The Holy Grail for any GM and front office is to find the “mythical” franchise quarterback. Whether it’s by draft or trade, finding a quarterback that can be the face of a franchise is the top priority of every team save the ones that already have one, and there aren’t many out there that can say they have one. A GM can essentially make a name for himself just by finding a franchise quarterback; Bill Polian picked Peyton Manning over Ryan Leaf, Ron Wolf perhaps made the best trade in Packers history by getting Brett Favre and Ted Thompson had the foresight to not pass over Aaron Rodgers even when 23 other teams did. Sure each GM had their fair share of mistakes (cough cough, Justin Harrell) but when it comes down to it, Polian and Wolf are in the Hall of Fame and Thompson may join them because they were able to find a franchise quarterback and then build a team around him.
The franchise quarterback is such a rare breed that they are in their own conversation when it comes to money; while Ndamukong Suh’s $19 million yearly contract was labeled perhaps the worse in all history since there’s no way he’ll ever be able to live up to his contract, Ryan Tanehill was given a $19 million yearly contract right afterwards as well and most observers noted what a “team-friendly” deal it was. Naturally there is more to the Dolphins respective contracts than just yearly value, but the point is teams negotiate with quarterbacks one way and the rest of the players another way.
However, while I’m sure the Green Bay Packers were more than happy to make Aaron Rodger the highest paid player in history, recent history has suggested that this in actually a poor move. In the last 20 years, only 1 quarterback has eaten up more salary cap and won a Super Bowl, which is Steve Young in 1994. The average salary cap percentage of the winning Super Bowl quarterback is 6% while Aaron Rodgers last year was closer to double that. It should be mentioned that Aaron Rodgers in 2014 was a markedly superior player than Aaron Rodgers in 2010, but in 2010 Rodgers only took up 5% of the salary cap (projected since there was no salary cap that year) and won a Super Bowl.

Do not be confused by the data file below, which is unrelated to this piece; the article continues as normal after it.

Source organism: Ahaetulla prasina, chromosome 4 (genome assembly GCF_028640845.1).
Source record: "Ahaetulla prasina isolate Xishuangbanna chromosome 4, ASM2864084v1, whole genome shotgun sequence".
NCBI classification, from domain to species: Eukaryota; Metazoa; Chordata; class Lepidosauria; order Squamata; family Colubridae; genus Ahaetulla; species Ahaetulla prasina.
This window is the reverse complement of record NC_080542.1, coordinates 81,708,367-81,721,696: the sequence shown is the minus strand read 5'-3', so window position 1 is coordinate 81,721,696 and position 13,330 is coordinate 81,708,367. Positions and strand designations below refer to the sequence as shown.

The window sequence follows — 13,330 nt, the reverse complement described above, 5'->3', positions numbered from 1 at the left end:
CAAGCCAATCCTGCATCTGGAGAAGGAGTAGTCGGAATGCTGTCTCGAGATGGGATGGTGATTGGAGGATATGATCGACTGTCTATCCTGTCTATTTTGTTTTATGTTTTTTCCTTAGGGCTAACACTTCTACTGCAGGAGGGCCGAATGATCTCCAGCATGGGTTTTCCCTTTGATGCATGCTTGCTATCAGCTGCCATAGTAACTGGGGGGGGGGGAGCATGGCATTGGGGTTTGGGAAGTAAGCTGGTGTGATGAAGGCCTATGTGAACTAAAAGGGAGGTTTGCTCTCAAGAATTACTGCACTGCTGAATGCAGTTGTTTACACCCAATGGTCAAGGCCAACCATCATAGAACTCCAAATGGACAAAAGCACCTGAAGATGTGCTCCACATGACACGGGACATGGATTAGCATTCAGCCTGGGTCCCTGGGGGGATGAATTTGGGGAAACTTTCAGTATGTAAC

Further research has shown that NFL teams that follow a “super star” approach (meaning spending heavily on a few players who are the best at their position and rounding out the team with lower priced, less talented players) tend to do worse than their more balanced counterparts and this is exemplified by the quarterback position, which typically is the most contract skewed position on the team. A couple of reasons have been raised, one being that lower priced players are unhappy with the inequity (which I don’t agree on), injuries can be more devastating if it happens to occur on a “super star” team (see the 2013 Packers), but perhaps most likely is that spending so much on one player is a detriment to the rest of the team in terms of fielding a balanced team.
Now what is a NFL team supposed to do? NFL front offices work tirelessly to find a franchise quarterback, then draft players to fit his play style and in a stroke of luck all that actually happens the way you want, you are never going to let him go until his arm falls off (even maybe not then as the Colts showed with Peyton Manning in 2011). NFL teams have proven that they will basically pay any price for a franchise quarterback and will even lavishly overspend for quarterbacks that are only average.
For the Packers specifically, Aaron Rodgers is perhaps a generational talent and worth every penny that he signed for, but having Rodgers on the team is a historically distinct disadvantage when it comes to winning a Super Bowl. Having Rodgers at $22 million yearly means that other parts of the team can’t be as strong; to Thompson’s credit, he’s fielded a competitive team every year with Rodgers, Matthews, Nelson and Cobb all on premium contracts by balancing out the rest of the roster with “undervalued” players, namely draft picks who outplay their contracts (i.e. Linsley, Daniels and Lacy).
And to be honest, it could be a lot worse. There are plenty of teams who are paying way more than they probably should for quarterbacks who are only good enough, Andy Dalton perhaps exemplifies a quarterback that is good enough to win you game but isn’t one that will inspire a team to follow him. The league is starting to correct itself with average quarterbacks as well; going back to Ryan Tanehill, the contract he signed with the Dolphins functions a lot like Colin Kaepernick’s where it’s somewhat structured to be a “pay as you go” agreement where every year more and more money becomes guaranteed.
The absolute worst situation is thinking you have a true franchise quarterback when in reality you don’t; Jay Cutler is the poster child for a GMs nightmare, on one hand Cutler possess every physical and mental trait required for a franchise quarterback but you almost know he’ll never put it all together and he certainly can’t inspire his team to play for him. You have to pay Cutler like a franchise quarterback because if you don’t someone else will and when he flops, you can’t cut him or find his replacement since you’ve already invested so much money into Cutler.
Perhaps one can file this as a “good problem to have” but as with all things in life, there are two sides of a coin. In the end Ted Thompson would be insane to let Rodgers go, but by proving his sanity by letting Rodgers go would only go to prove his insanity.——————
Thomas Hobbes is a staff writer for Jersey Al’s AllGreenBayPackers.com.